If you do end up calling an opponent’s bet and going to the flop, I would play missed flops the same way as if I had raised. I will check and potentially call a bet. When flopping a pair, I would play conservatively because my opponent can have AA/KK/QQ/AK. But that includes betting a decent size for value if they check, not just looking to get to showdown. Another caveat of AQ/AJ is that if you flop something like trips or two-pair, you usually dominate the board and won’t get paid. But you should still play these cards pretty fast because your opponent can easily have hands like AT/T9/QT that can improve to straights if you let them see free/cheap cards.

Well, these are some of my thoughts. Here is a recent hand, which isn’t actually that interesting, except that it was my 3rd largest pot won. https://www.replaypoker.com/hand/replay/664067099

My opponent was kind of tilted from having recently lost another all-in pot, so that may have contributed to the hand. They raise, and I 3-bet with AQo. With 3 players, AQ is an extremely strong hand, so I am 3-betting for value and because it does not flop well out of position. They call and the flop is Ace high rainbow giving me top pair. The pot is already quite big for the 3-bet and not particularly draw-heavy, so I bet half pot for value, and they call. The turn is essentially a brick, and I bet half-pot again for value and they call. I am betting both of these streets to get value from weaker Ax hands they might call with, plus they could get sticky with Jx/KQ/KT or pocket pairs.

After the two calls, the river is also essentially a brick unless they have T9/88. I am concerned that they might be slow-playing something like AJ/JJ/77/A7, though I mostly expect that they would have raised those hands on the turn or the flop to get value from my Ax. I believe that they would fold to another bet with weak Ax or Jx hands, so there really is not a lot of value to betting again, so I check to either induce a bluff or get to showdown. I plan to call if they bet.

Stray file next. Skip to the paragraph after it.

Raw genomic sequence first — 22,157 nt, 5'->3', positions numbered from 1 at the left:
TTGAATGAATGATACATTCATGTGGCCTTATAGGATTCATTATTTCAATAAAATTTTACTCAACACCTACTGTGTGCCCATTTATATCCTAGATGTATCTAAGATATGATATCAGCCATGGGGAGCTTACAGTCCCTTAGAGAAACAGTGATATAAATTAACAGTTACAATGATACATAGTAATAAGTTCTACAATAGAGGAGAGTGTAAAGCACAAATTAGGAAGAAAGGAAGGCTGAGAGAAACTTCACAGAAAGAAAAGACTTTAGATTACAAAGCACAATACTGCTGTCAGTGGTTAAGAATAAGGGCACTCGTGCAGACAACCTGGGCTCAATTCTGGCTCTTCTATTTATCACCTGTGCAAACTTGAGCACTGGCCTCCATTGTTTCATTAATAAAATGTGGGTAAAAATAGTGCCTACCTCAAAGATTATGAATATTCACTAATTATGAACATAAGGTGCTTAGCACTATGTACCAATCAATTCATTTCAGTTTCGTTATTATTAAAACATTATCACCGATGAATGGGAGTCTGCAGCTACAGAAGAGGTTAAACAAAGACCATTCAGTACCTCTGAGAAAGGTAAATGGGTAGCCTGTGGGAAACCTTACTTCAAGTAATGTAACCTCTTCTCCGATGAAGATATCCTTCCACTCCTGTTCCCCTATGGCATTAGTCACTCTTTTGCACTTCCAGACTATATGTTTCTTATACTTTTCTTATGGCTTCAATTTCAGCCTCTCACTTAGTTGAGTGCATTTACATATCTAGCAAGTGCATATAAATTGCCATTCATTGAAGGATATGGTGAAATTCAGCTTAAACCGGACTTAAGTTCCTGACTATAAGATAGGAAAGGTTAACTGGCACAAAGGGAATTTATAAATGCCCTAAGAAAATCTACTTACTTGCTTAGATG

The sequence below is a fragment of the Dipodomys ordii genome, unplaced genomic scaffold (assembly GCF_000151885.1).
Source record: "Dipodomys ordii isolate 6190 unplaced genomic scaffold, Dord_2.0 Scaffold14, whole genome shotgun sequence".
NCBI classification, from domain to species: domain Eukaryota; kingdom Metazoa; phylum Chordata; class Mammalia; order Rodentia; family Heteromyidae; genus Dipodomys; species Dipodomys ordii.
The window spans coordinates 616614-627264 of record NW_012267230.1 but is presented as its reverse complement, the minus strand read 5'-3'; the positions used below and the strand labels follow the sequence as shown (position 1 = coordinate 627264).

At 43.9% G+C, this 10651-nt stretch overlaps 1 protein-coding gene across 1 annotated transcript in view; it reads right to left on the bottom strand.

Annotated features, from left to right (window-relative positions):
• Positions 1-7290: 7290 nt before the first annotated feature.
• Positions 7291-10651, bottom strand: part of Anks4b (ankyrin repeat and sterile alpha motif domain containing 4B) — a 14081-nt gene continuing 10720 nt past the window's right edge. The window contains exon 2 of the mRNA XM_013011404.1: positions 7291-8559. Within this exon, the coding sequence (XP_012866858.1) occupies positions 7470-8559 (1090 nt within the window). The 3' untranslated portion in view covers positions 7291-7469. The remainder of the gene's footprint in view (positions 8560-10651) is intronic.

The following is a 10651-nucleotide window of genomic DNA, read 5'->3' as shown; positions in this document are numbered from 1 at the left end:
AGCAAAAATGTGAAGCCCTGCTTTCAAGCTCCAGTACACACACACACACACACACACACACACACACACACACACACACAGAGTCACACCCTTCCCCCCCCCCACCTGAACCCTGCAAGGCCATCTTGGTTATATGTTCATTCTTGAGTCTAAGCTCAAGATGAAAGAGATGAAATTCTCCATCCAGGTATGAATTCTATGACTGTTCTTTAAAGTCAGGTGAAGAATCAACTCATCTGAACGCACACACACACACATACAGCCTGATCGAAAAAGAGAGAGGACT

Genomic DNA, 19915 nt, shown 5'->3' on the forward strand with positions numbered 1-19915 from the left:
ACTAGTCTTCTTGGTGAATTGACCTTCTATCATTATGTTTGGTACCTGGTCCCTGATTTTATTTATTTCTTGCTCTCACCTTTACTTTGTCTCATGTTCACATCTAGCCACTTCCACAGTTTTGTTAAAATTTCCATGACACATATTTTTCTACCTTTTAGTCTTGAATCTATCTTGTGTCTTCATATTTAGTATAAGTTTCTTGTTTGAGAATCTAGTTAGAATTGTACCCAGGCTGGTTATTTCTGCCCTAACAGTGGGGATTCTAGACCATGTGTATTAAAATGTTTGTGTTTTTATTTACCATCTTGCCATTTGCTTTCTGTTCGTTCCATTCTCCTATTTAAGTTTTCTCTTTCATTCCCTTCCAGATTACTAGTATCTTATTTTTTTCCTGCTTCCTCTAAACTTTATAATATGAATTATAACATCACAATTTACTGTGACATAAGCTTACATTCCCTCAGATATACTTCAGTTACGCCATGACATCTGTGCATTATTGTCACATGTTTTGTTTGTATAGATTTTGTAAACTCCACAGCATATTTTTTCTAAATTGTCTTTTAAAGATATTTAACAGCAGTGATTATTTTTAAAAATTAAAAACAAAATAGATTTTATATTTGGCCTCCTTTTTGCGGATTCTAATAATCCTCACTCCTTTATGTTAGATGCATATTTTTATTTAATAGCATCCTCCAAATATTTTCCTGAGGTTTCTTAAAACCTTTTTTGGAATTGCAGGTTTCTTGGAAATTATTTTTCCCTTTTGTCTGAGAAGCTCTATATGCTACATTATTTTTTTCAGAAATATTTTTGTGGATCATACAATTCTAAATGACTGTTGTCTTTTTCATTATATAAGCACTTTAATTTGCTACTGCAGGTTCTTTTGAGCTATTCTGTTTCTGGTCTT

They decide to go all-in with an overbet bluff with what turns out to Q9s. Having a 9 in their hand is a good bluff card because it blocks the nuts (T9), but given that it was a 3-bet pot that isn’t too relevant. There are no flushes and only 1 potential straight on board, so it is not a good spot to bluff considering that my range is uncapped and is favored by the board.

Faced with this decision, I am pretty much always going to call with AQ. I might check this river to induce a bluff with AA/AJ/JJ, but most likely I would bet, especially since it isn’t a great board to bluff. So, my opponent is correctly reading my hand as medium-strength and trying to get me to fold. However, because of the 3-bet I believe AQ is the second strongest hand in my range that takes this line (next to AK). I might bet two streets and then check this way with AK/AQ/AT/A9, but I would not be value betting twice OOP with weaker Ax that can be outkicked or even KK/QQ. I can easily fold my bluffs or weaker Ax. Showing vulnerability by checking means my opponent could be betting some value hands that I beat (like AT) or can bluff. While my hand will be beat a good percentage of the time, they are only credibly repping a slow-played monster, and I believe I will be ahead often enough for this call to be +EV in the long-run.

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I like to raise AQ to 6BB out of position, miss the flop, check, and fold when my opponent puts in a pot size bet.